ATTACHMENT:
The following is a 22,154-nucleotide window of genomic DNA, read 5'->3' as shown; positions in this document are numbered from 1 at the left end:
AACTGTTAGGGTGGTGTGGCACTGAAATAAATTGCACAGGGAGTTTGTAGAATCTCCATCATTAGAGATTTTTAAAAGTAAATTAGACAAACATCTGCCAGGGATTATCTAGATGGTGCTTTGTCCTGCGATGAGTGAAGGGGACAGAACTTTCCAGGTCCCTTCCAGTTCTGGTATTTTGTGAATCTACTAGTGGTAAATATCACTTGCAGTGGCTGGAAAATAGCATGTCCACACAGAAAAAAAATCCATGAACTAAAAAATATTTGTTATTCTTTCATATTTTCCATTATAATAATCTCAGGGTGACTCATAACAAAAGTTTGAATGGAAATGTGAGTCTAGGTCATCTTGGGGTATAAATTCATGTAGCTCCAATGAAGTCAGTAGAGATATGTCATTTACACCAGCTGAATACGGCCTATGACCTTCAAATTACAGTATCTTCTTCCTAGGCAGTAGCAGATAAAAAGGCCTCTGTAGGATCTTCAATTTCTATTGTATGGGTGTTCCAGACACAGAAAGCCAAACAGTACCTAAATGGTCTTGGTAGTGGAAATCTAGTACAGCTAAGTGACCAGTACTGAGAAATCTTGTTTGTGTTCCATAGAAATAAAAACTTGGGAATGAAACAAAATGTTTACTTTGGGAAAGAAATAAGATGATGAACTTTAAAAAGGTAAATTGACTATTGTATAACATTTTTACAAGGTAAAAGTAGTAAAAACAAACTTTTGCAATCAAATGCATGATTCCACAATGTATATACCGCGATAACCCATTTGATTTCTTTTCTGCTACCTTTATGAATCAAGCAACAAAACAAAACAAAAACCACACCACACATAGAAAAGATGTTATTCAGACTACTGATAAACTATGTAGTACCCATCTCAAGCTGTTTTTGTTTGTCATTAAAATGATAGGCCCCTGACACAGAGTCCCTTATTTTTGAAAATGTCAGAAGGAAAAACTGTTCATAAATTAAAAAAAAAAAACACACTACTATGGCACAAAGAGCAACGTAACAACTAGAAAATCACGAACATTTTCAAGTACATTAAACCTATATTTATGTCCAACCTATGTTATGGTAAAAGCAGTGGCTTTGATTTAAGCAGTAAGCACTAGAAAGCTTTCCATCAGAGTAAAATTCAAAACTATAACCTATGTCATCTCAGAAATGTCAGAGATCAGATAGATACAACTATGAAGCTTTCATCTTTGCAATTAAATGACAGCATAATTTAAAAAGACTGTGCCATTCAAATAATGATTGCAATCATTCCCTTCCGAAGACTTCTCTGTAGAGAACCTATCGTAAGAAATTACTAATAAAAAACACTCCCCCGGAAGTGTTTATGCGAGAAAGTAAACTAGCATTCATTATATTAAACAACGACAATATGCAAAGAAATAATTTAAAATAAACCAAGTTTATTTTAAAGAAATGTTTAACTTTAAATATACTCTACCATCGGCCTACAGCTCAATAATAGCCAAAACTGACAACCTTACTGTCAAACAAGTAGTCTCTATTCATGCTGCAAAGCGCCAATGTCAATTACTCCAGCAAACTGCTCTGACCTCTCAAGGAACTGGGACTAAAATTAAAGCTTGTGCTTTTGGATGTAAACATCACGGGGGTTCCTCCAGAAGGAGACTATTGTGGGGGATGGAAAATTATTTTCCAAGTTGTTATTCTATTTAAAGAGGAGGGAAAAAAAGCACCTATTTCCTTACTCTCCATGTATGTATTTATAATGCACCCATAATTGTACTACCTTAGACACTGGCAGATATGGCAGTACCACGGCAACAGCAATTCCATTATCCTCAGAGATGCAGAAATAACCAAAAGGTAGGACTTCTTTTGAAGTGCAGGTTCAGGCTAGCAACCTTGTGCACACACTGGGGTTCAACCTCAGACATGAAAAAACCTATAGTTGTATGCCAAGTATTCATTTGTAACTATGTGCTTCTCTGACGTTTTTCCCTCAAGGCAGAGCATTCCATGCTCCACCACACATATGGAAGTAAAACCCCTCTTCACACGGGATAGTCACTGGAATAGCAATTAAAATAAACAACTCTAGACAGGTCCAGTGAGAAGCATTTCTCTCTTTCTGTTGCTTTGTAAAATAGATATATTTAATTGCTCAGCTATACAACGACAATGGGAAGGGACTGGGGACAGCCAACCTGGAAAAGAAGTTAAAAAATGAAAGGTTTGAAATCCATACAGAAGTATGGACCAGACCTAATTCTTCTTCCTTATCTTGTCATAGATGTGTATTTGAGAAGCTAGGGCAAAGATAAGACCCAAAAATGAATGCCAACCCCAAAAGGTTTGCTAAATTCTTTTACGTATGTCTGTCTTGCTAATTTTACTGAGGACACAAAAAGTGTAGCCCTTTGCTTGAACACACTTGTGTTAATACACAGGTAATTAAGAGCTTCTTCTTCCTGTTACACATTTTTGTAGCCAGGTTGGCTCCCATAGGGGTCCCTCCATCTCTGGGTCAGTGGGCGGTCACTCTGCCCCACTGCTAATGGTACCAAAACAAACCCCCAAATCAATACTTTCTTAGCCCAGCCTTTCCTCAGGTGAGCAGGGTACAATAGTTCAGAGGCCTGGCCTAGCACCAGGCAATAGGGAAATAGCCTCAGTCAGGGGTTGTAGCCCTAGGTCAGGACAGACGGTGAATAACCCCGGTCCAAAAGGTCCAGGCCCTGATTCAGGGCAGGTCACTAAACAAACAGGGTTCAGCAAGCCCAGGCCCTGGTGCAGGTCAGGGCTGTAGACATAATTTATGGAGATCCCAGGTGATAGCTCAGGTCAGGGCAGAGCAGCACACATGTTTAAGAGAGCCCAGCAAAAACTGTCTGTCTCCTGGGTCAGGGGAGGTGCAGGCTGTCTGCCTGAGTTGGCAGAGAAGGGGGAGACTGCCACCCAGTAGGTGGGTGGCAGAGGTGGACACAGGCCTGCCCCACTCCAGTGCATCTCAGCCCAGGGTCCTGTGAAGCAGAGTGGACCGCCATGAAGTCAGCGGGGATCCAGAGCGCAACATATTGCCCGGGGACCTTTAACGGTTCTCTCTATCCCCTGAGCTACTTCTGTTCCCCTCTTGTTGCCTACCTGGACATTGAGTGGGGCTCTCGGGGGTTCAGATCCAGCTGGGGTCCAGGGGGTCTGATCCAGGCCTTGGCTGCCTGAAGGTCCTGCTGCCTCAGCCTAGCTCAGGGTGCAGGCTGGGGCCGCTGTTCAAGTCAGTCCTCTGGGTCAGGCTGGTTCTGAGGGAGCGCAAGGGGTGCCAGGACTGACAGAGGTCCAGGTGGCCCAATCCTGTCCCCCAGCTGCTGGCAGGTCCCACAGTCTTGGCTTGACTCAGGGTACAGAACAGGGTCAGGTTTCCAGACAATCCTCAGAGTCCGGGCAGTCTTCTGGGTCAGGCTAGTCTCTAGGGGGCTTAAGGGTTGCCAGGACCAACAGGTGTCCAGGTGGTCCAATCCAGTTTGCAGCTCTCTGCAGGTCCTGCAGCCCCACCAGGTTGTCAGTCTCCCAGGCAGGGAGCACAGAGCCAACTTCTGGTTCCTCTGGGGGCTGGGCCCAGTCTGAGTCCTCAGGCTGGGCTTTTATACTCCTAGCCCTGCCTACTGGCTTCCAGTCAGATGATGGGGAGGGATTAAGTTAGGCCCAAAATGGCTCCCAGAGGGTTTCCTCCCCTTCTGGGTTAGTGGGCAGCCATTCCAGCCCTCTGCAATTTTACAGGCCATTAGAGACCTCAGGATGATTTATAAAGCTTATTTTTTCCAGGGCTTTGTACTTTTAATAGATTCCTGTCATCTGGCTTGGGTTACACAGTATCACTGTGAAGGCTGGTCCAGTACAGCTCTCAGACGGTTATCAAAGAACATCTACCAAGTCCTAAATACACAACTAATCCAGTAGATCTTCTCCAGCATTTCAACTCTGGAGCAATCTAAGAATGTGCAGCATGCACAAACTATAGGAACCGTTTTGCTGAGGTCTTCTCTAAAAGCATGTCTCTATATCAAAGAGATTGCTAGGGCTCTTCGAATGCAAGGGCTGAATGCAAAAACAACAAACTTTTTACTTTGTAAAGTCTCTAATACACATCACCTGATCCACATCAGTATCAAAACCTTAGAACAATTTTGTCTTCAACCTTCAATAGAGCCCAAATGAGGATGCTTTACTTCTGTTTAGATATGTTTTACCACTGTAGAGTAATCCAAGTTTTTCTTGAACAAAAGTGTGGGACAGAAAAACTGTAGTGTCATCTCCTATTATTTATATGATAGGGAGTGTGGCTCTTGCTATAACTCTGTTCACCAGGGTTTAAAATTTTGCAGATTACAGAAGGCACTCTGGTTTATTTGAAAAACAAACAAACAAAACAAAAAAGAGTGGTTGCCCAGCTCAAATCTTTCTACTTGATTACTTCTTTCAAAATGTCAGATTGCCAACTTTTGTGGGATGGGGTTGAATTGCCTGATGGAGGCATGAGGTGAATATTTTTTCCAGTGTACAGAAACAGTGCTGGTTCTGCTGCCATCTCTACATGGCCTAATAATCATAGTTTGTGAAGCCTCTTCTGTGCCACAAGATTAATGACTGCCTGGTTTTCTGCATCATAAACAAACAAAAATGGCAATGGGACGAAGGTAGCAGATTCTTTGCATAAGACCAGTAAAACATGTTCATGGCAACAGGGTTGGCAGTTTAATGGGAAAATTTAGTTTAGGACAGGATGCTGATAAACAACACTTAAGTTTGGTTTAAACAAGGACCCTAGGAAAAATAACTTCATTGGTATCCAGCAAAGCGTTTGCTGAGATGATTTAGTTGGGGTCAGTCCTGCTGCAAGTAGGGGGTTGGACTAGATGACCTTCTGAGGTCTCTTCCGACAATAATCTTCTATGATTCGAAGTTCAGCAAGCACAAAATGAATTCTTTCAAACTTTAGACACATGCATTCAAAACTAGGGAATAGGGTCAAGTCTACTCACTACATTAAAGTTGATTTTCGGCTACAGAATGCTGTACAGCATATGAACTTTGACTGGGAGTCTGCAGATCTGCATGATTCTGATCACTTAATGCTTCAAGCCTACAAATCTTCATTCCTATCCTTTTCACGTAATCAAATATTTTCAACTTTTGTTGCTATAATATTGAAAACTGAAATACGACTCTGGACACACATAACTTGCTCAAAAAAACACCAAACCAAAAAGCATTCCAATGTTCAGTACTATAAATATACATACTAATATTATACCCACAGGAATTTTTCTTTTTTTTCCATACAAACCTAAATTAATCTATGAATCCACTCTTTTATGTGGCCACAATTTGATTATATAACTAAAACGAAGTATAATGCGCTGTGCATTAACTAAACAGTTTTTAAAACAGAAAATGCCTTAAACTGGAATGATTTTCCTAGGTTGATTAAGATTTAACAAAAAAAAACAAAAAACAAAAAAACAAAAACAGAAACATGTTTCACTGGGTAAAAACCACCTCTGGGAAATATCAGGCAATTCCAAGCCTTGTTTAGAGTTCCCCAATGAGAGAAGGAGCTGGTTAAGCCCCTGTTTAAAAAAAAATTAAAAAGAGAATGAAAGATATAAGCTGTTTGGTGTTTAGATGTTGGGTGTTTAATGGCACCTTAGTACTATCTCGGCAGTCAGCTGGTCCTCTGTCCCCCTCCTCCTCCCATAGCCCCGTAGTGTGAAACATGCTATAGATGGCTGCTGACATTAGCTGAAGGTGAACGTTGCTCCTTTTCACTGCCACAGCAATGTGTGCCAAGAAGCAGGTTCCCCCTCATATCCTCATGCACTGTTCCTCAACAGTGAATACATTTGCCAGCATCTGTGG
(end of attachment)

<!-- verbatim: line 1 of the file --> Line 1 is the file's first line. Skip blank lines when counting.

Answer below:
The following is a 22,154-nucleotide window of genomic DNA, read 5'->3' as shown; positions in this document are numbered from 1 at the left end: